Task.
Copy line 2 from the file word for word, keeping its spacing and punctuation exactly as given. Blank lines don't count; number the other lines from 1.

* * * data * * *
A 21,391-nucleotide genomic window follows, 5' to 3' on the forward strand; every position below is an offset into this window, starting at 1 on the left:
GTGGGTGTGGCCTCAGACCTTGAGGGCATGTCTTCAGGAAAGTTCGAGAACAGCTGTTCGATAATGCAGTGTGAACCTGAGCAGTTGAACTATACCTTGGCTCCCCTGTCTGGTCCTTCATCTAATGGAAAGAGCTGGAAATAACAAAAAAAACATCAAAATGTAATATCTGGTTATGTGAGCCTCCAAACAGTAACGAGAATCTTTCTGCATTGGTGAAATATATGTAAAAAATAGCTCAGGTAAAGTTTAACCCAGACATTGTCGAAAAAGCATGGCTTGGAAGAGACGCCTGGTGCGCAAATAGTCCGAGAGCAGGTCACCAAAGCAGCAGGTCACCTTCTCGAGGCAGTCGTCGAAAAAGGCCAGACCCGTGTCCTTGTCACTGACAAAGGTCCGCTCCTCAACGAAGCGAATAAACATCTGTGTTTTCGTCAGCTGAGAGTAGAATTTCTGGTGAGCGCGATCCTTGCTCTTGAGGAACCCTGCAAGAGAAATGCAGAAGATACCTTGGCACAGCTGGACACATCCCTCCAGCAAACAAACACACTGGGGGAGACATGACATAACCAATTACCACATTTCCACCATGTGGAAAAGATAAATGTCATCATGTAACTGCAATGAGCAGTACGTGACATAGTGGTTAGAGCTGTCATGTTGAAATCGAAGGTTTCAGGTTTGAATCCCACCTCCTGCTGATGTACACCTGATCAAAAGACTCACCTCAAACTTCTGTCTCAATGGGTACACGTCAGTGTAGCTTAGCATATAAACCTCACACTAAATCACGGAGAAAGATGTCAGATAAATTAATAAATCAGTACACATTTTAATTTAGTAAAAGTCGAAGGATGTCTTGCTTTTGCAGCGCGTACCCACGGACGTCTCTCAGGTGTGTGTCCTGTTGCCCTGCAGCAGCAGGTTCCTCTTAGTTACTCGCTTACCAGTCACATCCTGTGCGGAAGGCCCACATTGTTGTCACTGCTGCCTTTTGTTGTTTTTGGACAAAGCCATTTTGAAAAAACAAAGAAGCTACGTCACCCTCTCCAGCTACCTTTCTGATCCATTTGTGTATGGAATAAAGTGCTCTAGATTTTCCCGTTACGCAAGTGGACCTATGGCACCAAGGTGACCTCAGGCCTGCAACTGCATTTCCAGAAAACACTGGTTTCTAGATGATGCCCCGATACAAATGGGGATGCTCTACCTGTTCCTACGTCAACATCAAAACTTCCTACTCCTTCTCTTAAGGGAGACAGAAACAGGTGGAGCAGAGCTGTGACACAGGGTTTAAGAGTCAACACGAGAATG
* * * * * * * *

GTGGGTGTGGCCTCAGACCTTGAGGGCATGTCTTCAGGAAAGTTCGAGAACAGCTGTTCGATAATGCAGTGTGAACCTGAGCAGTTGAACTATACCTTGGCTCCCCTGTCTGGTCCTTCATCTAATGGAAAGAGCTGGAAATAACAAAAAAAACATCAAAATGTAATATCTGGTTATGTGAGCCTCCAAACAGTAACGAGAATCTTTCTGCATTGGTGAAATATATGTAAAAAATAGCTCAGGTAAAGTTTAACCCAGACATTGTCGAAAAAGCATGGCTTGGAAGAGACGCCTGGTGCGCAAATAGTCCGAGAGCAGGTCACCAAAGCAGCAGGTCACCTTCTCGAGGCAGTCGTCGAAAAAGGCCAGACCCGTGTCCTTGTCACTGACAAAGGTCCGCTCCTCAACGAAGCGAATAAACATCTGTGTTTTCGTCAGCTGAGAGTAGAATTTCTGGTGAGCGCGATCCTTGCTCTTGAGGAACCCTGCAAGAGAAATGCAGAAGATACCTTGGCACAGCTGGACACATCCCTCCAGCAAACAAACACACTGGGGGAGACATGACATAACCAATTACCACATTTCCACCATGTGGAAAAGATAAATGTCATCATGTAACTGCAATGAGCAGTACGTGACATAGTGGTTAGAGCTGTCATGTTGAAATCGAAGGTTTCAGGTTTGAATCCCACCTCCTGCTGATGTACACCTGATCAAAAGACTCACCTCAAACTTCTGTCTCAATGGGTACACGTCAGTGTAGCTTAGCATATAAACCTCACACTAAATCACGGAGAAAGATGTCAGATAAATTAATAAATCAGTACACATTTTAATTTAGTAAAAGTCGAAGGATGTCTTGCTTTTGCAGCGCGTACCCACGGACGTCTCTCAGGTGTGTGTCCTGTTGCCCTGCAGCAGCAGGTTCCTCTTAGTTACTCGCTTACCAGTCACATCCTGTGCGGAAGGCCCACATTGTTGTCACTGCTGCCTTTTGTTGTTTTTGGACAAAGCCATTTTGAAAAAACAAAGAAGCTACGTCACCCTCTCCAGCTACCTTTCTGATCCATTTGTGTATGGAATAAAGTGCTCTAGATTTTCCCGTTACGCAAGTGGACCTATGGCACCAAGGTGACCTCAGGCCTGCAACTGCATTTCCAGAAAACACTGGTTTCTAGATGATGCCCCGATACAAATGGGGATGCTCTACCTGTTCCTACGTCAACATCAAAACTTCCTACTCCTTCTCTTAAGGGAGACAGAAACAGGTGGAGCAGAGCTGTGACACAGGGTTTAAGAGTCAACACGAGAATG